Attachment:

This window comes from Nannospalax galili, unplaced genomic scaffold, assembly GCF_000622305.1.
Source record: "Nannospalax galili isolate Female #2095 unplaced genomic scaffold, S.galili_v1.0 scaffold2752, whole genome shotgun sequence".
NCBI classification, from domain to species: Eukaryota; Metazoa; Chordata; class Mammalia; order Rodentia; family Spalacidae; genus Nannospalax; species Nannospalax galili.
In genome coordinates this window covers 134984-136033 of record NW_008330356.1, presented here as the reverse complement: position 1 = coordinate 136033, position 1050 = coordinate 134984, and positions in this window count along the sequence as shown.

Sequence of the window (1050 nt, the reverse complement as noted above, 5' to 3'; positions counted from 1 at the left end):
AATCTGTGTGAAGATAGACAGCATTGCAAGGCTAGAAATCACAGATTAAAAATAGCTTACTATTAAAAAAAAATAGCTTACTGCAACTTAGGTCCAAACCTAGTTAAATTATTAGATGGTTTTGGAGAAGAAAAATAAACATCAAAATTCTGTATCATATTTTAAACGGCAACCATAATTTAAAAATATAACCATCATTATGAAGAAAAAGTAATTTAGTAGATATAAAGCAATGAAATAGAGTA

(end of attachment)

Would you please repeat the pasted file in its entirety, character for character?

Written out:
This window comes from Nannospalax galili, unplaced genomic scaffold, assembly GCF_000622305.1.
Source record: "Nannospalax galili isolate Female #2095 unplaced genomic scaffold, S.galili_v1.0 scaffold2752, whole genome shotgun sequence".
NCBI classification, from domain to species: Eukaryota; Metazoa; Chordata; class Mammalia; order Rodentia; family Spalacidae; genus Nannospalax; species Nannospalax galili.
In genome coordinates this window covers 134984-136033 of record NW_008330356.1, presented here as the reverse complement: position 1 = coordinate 136033, position 1050 = coordinate 134984, and positions in this window count along the sequence as shown.

Sequence of the window (1050 nt, the reverse complement as noted above, 5' to 3'; positions counted from 1 at the left end):
AATCTGTGTGAAGATAGACAGCATTGCAAGGCTAGAAATCACAGATTAAAAATAGCTTACTATTAAAAAAAAATAGCTTACTGCAACTTAGGTCCAAACCTAGTTAAATTATTAGATGGTTTTGGAGAAGAAAAATAAACATCAAAATTCTGTATCATATTTTAAACGGCAACCATAATTTAAAAATATAACCATCATTATGAAGAAAAAGTAATTTAGTAGATATAAAGCAATGAAATAGAGTA